but orient the back of the crank with the end of the shaft.Commercial Use Prohibited Creating Assemblies P a g e 1 3. Figure 22: Assembling the Crank Part to the Machine Assembly 1. Figure 23 Assembled Crank 3.NOTES 3. Add the crank part to the assembly by using the assembly constraints.1 9 . Task 4. 4. The system says it is fully constrained. 2. Align the small hole on the crank with the small hole on the shaft by Selecting the axes. For University Use Only . Specify an offset value of [100 ] and press <ENTER> . Insert the crank into the shaft. Create an Align constraint between the end surface of the shaft and the bracket surface. Assemble the crank part. 4.

4. Save the assembly.Commercial Use Prohibited P a g e 1 3. Task 6. 5. Create a new part feature. Add a simple edge round to the bracket with a 20mm unit radius.NOTES Task 5. Accommodate another change in the design intent by adding an edge round on the two top edges of the bracket. Type [50. Click Feature > Create . 1. Click Modify from the ASSEMBLY menu. 1. Click Mod Part from the ASSEM MOD menu. 2. Assemble the gear part into the assembly using constraints similar to those that you used for the crank part. Figure 24: Modified Bracket For University Use Only . 2. shows the modified bracket. While working at the assembly level. 2. Task 7. 3. Select the base feature to display the dimensions. Select the bracket part. Select the 25 dimension. accommodate a change in the design intent by modifying the bracket width. then press <ENTER>.2 0 Introduction to Pro/ENGINEER .0]. Assemble the gear component to the machine. Regenerate only the part model. 1. 6.

Click Bill of Materials from the INFO pull-down menu. Generate a Bill of Materials for this assembly.2 1 . 2. 5. For University Use Only . Click Close from the INFORMATION WINDOW 4.Commercial Use Prohibited Creating Assemblies P a g e 1 3. Click O K . Read the entire INFORMATION WINDOW. Click File > Erase > Not Displayed. 1. use the scrollbar if necessary. Erase all models that are not displayed.NOTES Task 8. Close the working window. 3.

Packaged or under-constrained components are usually added to assemblies to get a spatial feel for the completed assembly. You can extract a Bill of Materials of an assembly. You can create exploded views of assemblies.2 2 Introduction to Pro/ENGINEER . Modifying parts at the assembly level is adopting a top-down approach to design. Over-constraining occurs to capture additional design intent.Commercial Use Prohibited P a g e 1 3.NOTES MODULE SUMMARY In this module. you can make changes to all components and sub-assemblies while working in an assembly. • • • • • For University Use Only . Sometimes this is necessary to capture the higher level design intent by creating part geometry in the context of the assembly. Once the look is right. There are various constraint options for adding new components to an assembly. you learned that: • • • • Assembly creation has to begin ideally with base components and these usually are the Default Assembly Datums. the component can be fully constrained. Since Pro/ENGINEER is associative. Components of an assembly can be deliberately under-constrained or over-constrained.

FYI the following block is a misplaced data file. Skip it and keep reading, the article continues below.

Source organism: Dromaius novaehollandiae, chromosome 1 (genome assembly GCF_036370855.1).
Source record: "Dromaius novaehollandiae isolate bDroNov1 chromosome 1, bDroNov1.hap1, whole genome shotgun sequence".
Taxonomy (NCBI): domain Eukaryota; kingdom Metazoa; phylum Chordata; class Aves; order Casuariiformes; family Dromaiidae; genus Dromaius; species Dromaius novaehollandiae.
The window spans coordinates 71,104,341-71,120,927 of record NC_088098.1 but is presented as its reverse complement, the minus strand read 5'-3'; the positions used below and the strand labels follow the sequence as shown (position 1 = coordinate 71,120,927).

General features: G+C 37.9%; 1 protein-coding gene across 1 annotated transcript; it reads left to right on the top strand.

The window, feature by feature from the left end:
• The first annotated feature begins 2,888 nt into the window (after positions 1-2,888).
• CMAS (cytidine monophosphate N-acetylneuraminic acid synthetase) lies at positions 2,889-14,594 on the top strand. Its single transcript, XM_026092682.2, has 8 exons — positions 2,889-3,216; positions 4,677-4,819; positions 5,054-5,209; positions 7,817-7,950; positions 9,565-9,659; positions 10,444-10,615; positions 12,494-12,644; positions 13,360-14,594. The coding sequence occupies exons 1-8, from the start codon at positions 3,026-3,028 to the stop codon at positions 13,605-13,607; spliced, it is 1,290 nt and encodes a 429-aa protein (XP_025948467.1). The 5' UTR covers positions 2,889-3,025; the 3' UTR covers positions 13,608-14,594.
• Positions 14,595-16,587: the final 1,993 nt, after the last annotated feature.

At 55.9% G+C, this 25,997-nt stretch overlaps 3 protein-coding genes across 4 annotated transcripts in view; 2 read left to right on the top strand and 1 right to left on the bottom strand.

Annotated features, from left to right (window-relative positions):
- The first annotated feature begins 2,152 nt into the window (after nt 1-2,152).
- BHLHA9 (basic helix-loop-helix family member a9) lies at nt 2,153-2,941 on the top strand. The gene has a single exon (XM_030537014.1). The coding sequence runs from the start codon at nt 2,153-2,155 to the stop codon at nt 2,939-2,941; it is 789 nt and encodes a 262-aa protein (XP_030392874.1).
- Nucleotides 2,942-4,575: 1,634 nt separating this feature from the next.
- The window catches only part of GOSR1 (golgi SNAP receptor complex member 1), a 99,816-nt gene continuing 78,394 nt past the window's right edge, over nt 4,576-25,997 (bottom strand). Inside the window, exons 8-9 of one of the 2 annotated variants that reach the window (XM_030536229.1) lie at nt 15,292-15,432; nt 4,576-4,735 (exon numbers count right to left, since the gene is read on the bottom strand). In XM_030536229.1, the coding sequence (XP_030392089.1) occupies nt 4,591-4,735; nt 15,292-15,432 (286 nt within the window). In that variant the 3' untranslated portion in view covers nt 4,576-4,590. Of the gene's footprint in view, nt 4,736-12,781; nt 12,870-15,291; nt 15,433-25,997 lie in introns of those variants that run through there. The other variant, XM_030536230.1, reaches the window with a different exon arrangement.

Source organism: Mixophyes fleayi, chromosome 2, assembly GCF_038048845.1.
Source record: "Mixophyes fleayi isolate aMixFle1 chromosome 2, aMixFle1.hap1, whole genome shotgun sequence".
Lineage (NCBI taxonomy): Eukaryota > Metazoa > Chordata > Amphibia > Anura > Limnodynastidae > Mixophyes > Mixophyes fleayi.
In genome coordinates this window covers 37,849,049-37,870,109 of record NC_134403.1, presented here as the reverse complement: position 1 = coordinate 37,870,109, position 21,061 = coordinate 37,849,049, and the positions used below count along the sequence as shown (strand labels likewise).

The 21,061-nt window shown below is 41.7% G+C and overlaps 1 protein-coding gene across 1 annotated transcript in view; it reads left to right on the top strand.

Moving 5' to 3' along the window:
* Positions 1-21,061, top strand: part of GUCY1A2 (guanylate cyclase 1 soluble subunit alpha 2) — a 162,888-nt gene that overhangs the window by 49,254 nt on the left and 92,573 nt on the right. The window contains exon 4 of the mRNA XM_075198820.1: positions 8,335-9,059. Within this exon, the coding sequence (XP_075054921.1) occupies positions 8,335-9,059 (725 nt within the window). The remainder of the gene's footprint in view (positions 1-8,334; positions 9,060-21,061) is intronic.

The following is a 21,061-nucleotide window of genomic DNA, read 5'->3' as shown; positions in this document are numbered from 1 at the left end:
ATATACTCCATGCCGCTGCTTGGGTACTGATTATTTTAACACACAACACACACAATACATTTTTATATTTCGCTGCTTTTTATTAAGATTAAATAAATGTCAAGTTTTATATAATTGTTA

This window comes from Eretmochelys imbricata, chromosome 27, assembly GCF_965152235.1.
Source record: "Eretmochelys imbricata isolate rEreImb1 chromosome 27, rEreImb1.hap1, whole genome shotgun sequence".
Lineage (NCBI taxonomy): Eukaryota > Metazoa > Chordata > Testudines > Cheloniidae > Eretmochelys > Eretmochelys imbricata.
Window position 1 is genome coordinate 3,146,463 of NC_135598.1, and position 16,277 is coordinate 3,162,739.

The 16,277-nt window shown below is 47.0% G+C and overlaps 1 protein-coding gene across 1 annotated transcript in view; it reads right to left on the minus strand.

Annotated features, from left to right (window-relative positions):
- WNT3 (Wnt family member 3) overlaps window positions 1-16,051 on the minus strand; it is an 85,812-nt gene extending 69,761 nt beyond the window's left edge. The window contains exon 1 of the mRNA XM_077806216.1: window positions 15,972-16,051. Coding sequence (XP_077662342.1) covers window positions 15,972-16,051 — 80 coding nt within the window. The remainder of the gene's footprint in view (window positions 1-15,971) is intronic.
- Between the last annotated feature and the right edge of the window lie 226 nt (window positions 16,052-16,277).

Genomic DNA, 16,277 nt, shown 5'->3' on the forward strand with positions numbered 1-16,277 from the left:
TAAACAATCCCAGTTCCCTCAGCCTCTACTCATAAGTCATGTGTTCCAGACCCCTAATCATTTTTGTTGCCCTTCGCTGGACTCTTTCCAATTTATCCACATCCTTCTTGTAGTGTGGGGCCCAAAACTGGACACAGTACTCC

Commercial Use Prohibited .Module 14 Principles of Top-Down Design In this module you will learn the principles of top-down design.For University Use Only . you will be able to: • • • • Describe the principles of top-down design. P a ge 14-1 . Robust models can be built only by the rigorous implementation of the principles of top-down design. Objectives After completing this module. Describe the Pro/ENGINEER tools that support the top-down design process. Study reference control in relation to the top-down design approach. List the advantages of top-down design.

NOTES INTRODUCTION Definition Top-down design is a method of designing a product by capturing toplevel design criteria first and then passing this information from the top level of the product’s structure to all related subsystems. communicating.2 Pro/ENGINEER Advanced Top-Down Design . Stages of Top-Down Design • • • • Planning Creating product structure Sharing design-critical information Capturing interactions between individual components The Approach Top down design can be conceived as an ongoing process of capturing. and managing design information. It is the best methodology to harness and control Pro/Engineer’s associative design tools when conceptualizing and building large assemblies. Figure 1: Top-Down Design Architecture For University Use Only .Commercial Use Prohibited P a g e 1 4.

detecting these inconsistencies and correcting them consume a considerable amount of time. an engineer designs individual components independent of the assembly. a critical interface on two models does not match). As the assembly grows. After detecting problems. • • For University Use Only . a designer discovers that the models do not meet the design criteria (for example. after creating the assemblies.3 .NOTES Comparing Top-Down Design to Traditional Approaches In Top-down design the distribution of information happens from top design levels to lower design levels. Often.Commercial Use Prohibited Top-Down Design Overview P a g e 1 4. Design Information Component Component Component Figure 2: Distribution of Information from Top to Bottom In the traditional assembly design approach. the designer manually adjusts each model. using a manual approach to ensure that components fit properly and meet design criteria. Component Design Component Design Component Design Assemble Components Figure 3: Traditional Design Approach Characteristics of the Traditional Design Approach • • The designer places components in subassemblies and then brings those subassemblies together to develop the top-level assembly.